Venous Thromboembolism in the Intensive Care Unit

  • Lisa M. Kodadek
  • Elliott R. HautEmail author


Venous thromboembolism (VTE), including deep vein thrombosis (DVT), pulmonary embolism (PE), or both, is common among critically ill surgical patients and potentially preventable in many cases. Despite high-quality evidence-based guidelines for VTE prophylaxis, many patients do not receive risk-appropriate prophylaxis, and over 100,000 people continue to die from VTE in the United States (US) each year. Critical care patients are at even higher risk for VTE than other hospitalized patients secondary to additional risk factors including vasopressor use, mechanical ventilation, pharmacologic sedation, immobilization, surgery, and central venous catheters. Furthermore, VTE is often clinically silent among critical care patients and timely diagnosis may be challenging. Duplex ultrasonography and contrast-enhanced computed tomography (CT) angiography are the best modalities for diagnosis of DVT and PE, respectively. Severity of PE may be evaluated with transthoracic or transesophageal echocardiography. The mainstay of treatment for DVT and PE is systemic anticoagulation, although patients with PE and associated hemodynamic instability or cardiac failure may require more invasive treatment interventions. Management of VTE in the intensive care unit (ICU) is complicated because many patients have high risk of bleeding from concomitant major surgery, trauma, coagulopathy, or gastrointestinal bleeding. All ICU patients require risk-appropriate VTE prophylaxis because all ICU patients are at risk for VTE. The majority of patients should receive pharmacologic prophylaxis, although some will have a contraindication and should receive mechanical sequential compression devices instead. It is important to recognize risk factors, prescribe and administer effective prophylaxis, and provide timely diagnosis and treatment for patients with VTE in the ICU.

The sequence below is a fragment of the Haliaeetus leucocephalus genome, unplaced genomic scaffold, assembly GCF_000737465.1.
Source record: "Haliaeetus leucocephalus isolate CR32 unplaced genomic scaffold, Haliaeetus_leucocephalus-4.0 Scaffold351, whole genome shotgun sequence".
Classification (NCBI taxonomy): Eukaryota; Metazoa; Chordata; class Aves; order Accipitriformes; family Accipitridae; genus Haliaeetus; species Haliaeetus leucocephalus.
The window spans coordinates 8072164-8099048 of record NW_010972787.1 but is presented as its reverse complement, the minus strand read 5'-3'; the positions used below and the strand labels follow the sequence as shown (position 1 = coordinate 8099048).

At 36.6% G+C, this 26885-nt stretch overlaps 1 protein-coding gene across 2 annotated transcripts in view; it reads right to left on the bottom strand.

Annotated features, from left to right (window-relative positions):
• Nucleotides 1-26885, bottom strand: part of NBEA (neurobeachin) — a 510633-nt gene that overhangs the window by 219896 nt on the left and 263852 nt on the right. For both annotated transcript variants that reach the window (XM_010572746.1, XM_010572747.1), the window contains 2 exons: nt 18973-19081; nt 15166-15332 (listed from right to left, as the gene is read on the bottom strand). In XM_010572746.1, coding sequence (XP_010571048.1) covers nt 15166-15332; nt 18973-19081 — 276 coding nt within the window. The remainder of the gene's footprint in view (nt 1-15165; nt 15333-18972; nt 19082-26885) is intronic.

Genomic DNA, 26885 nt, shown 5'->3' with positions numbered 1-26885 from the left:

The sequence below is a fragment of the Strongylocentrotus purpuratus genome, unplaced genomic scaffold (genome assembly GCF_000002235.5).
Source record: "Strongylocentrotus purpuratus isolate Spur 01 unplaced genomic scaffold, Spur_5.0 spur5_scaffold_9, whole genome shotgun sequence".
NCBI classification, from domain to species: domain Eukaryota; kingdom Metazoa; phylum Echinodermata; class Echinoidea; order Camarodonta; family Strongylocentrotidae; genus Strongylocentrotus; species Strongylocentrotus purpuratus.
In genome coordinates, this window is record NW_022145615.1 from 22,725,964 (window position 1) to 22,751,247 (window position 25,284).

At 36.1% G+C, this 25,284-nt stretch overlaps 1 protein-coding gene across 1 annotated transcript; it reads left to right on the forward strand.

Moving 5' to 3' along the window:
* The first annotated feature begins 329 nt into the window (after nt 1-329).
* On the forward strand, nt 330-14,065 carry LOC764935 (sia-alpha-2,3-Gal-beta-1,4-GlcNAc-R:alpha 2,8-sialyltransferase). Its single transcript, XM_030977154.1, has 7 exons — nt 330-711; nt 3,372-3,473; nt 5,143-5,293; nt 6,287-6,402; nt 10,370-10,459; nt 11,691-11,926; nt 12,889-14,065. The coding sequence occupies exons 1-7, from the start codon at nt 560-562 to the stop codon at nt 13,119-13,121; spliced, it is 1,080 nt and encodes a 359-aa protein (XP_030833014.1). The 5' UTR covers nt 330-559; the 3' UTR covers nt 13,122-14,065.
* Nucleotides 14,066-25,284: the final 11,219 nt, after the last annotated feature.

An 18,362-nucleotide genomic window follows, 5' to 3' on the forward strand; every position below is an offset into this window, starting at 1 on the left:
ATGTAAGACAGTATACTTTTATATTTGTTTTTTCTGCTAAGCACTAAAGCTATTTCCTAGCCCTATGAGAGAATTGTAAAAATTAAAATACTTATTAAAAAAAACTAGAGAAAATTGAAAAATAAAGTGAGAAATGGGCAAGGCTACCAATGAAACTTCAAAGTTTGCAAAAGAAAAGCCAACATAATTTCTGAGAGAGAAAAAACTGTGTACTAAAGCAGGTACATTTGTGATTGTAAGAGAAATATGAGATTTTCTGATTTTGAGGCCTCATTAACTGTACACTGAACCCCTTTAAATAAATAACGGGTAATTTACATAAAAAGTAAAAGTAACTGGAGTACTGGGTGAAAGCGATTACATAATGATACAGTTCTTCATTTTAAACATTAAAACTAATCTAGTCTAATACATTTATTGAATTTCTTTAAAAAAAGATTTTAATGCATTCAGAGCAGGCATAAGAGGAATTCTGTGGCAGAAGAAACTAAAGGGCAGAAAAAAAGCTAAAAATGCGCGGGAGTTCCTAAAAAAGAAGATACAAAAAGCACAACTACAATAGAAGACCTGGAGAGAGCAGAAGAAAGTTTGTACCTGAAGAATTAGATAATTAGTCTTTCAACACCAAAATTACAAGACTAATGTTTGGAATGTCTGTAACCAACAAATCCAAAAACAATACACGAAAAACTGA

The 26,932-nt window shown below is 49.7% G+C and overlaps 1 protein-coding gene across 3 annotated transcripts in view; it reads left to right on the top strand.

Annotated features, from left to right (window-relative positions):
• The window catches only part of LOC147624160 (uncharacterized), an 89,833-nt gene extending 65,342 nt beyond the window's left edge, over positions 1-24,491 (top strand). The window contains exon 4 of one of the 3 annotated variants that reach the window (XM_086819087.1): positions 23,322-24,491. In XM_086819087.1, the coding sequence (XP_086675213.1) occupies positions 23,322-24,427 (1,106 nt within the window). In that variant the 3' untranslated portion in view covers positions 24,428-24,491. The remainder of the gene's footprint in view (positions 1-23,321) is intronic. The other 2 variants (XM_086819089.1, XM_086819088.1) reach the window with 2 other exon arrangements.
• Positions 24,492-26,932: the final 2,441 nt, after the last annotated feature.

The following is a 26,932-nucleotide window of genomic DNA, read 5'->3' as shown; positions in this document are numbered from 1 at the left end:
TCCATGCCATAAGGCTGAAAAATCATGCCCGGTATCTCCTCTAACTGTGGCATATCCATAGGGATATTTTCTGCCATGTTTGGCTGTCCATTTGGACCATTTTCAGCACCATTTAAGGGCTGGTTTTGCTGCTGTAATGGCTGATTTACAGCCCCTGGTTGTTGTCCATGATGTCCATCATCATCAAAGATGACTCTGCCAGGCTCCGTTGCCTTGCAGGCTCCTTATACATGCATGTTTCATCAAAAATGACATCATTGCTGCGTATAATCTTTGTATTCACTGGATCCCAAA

Deep vein thrombosis Intensive care unit Pulmonary embolism Surgical critical care Venous thromboembolism Venous thromboembolism prophylaxis 

Abbreviations and Acronyms


The American Academy of Orthopaedic Surgeons


The American College of Chest Physicians


The Agency for Healthcare Research and Quality


Computed tomography


Deep vein thrombosis


The Eastern Association for the Surgery of Trauma


Extracorporeal membrane oxygenation


Intensive care unit


International normalized ratio


Inferior vena cava


Low molecular weight heparin


Pulmonary embolism




Sequential compression devices


Thromboembolic deterrent stockings


United States

V/Q scan

Ventilation/perfusion scan


Venous thromboembolism


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Authors and Affiliations

  1. 1.Department of SurgeryJohns Hopkins University School of MedicineBaltimoreUSA
  2. 2.Division of Acute Care Surgery, Department of Surgery, Anesthesiology/Critical Care Medicine, and Emergency MedicineJohns Hopkins University School of Medicine, Health Policy and Management, Johns Hopkins Bloomberg School of Public HealthBaltimoreUSA

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